The American clergyman Washington Gladden (1836-1918) was a pioneer of the Social Gospel and a key spokesman for liberal Protestantism.
On Feb. 11, 1836, Washington Gladden was born in Pottsgrove, Pa. Much of his childhood was spent in western New York, a district famous for its religious enthusiasms. This fact, coupled with his family's piety, aroused in young Gladden strong spiritual interests. In the mid-1850s he entered Williams College, where he received a degree preparatory to entering the ministry. In 1860 Gladden accepted his first pastorate in a Congregational church in Brooklyn. For the remainder of his life he devoted his principal energies to ministerial duties in urban areas, first in New York City, then in Massachusetts, and finally for over 30 years at the First Congregational Church in Columbus, Ohio.
From the outset Gladden was influenced by the new theological and social concerns animating American Protestantism in the late 19th century. Though lacking formal theological training beyond college, he kept abreast of current developments through wide and systematic reading. He was deeply affected by the writings of Horace Bushnell. Gladden preached the need to adapt Protestant theology to the new developments in biblical criticism and the natural sciences, especially Darwin's theory of evolution. He published several books espousing these views; as a member of the staff of a national journal, the Independent, he disseminated his ideas to a broad national audience. He also contributed frequently to the Congregationalist, a widely respected periodical.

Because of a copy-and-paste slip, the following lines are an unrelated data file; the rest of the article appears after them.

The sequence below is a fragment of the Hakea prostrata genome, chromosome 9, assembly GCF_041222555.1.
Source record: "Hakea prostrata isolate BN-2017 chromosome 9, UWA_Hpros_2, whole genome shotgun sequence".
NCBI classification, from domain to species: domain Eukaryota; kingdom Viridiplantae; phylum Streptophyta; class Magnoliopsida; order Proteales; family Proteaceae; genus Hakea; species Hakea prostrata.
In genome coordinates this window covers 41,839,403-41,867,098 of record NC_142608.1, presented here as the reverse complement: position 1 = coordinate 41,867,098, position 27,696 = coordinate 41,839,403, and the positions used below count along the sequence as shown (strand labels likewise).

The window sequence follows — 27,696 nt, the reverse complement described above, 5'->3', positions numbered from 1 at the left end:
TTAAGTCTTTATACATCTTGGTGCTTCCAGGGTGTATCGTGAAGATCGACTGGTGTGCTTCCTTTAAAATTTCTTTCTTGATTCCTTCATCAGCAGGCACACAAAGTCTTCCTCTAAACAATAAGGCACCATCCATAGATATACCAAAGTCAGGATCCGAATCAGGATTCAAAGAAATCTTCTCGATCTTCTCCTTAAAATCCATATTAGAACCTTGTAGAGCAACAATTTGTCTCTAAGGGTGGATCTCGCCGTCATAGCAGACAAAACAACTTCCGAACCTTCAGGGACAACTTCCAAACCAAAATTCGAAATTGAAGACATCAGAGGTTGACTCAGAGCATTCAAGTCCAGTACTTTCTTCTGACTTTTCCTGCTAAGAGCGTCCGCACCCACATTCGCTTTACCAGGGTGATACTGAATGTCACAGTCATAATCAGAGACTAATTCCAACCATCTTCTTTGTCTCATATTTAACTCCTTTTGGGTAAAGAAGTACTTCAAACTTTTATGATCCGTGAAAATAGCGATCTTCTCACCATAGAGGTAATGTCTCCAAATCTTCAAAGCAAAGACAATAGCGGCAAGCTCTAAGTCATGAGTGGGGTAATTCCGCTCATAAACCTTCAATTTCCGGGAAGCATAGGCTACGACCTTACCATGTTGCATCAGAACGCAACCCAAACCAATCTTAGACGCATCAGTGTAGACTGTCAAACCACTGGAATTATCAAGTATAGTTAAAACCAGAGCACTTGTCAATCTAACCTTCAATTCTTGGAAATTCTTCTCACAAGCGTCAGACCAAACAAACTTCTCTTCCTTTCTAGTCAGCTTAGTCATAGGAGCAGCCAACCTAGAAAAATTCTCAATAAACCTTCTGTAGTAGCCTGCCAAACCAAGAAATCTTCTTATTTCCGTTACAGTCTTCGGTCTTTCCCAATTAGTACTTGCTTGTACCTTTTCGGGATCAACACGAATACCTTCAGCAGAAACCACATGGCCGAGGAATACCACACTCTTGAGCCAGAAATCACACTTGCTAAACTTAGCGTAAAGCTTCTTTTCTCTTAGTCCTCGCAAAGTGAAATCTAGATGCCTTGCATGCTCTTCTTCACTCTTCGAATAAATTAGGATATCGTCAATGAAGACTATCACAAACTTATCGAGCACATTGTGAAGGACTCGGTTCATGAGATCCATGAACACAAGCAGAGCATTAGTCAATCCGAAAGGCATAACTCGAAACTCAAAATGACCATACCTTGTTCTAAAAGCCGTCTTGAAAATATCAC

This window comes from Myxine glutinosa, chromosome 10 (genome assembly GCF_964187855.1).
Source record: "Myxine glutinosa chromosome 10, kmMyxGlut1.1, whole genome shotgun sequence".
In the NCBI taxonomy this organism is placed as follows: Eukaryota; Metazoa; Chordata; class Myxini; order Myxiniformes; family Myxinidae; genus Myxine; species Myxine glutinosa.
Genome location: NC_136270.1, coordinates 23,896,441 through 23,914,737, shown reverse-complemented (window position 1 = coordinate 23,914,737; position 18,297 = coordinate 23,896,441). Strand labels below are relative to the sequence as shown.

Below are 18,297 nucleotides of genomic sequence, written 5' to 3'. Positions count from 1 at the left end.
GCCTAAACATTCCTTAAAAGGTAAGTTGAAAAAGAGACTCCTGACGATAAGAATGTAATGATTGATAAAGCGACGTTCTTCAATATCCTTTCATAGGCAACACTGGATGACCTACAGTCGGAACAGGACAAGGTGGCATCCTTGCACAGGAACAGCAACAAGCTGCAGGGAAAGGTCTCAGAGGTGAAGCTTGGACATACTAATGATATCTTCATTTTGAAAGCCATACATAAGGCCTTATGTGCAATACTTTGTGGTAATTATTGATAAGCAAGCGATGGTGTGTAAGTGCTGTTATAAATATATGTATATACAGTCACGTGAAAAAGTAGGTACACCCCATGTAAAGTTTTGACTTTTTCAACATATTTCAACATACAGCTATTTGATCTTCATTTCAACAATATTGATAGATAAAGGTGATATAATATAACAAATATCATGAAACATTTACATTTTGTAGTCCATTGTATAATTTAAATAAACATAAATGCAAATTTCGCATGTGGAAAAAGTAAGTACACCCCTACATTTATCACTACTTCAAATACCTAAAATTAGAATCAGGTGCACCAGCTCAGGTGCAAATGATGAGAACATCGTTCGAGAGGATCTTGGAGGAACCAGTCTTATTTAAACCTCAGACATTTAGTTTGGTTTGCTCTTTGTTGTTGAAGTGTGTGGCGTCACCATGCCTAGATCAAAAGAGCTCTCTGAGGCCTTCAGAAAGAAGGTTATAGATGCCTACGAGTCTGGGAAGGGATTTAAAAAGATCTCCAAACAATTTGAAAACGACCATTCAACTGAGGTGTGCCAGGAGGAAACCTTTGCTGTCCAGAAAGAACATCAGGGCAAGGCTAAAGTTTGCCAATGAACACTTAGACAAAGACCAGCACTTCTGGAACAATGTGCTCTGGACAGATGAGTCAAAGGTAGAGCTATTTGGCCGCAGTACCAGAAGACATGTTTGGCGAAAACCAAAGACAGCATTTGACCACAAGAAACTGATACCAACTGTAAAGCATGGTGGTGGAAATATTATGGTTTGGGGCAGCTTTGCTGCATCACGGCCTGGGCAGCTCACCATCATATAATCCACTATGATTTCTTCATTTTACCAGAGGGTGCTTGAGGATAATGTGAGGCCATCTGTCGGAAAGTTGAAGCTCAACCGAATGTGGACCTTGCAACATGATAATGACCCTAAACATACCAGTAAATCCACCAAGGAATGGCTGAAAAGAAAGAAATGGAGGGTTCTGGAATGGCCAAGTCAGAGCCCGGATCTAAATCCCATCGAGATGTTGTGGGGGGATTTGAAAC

Gladden quickly recognized some of the more destructive tendencies of city living. He urged that the church minister to the needs of working people, the poor, and those hurt by the impersonality of urban life. Thus he was an early exponent of what was eventually called the Social Gospel. He urged support for labor unions to protect the working man, identified with the settlement house movement, and entered into politics in Columbus, Ohio, to represent those seeking reform of municipal government.
Gladden's most spectacular act in support of the Social Gospel occurred in 1905, when he roundly condemned the American Board of Commissioners for Foreign Missions, a powerful national body of the Congregationalists, for accepting a $100,000 gift from John D. Rockefeller, Jr. He denounced the gift as "tainted money," an attack similar to those being leveled by secular "muckraking" journalists at big business and the great captains of industry.
Although not an originator of new ideas and trends, Gladden nevertheless pioneered in the theological views he adopted and in the social causes he espoused. By the time of his death in Columbus on July 2, 1918, he was considered one of the leading spokesmen for liberal Protestantism and the Social Gospel.
Further Reading on Washington Gladden
Gladden's autobiography is Recollections (1909). A sound, comprehensive biography of Gladden is Jacob Henry Dorn, Washington Gladden: Prophet of the Social Gospel (1967). An interpretive account of the man and his influence is Richard D. Knudten, The Systematic Thought of Washington Gladden (1968).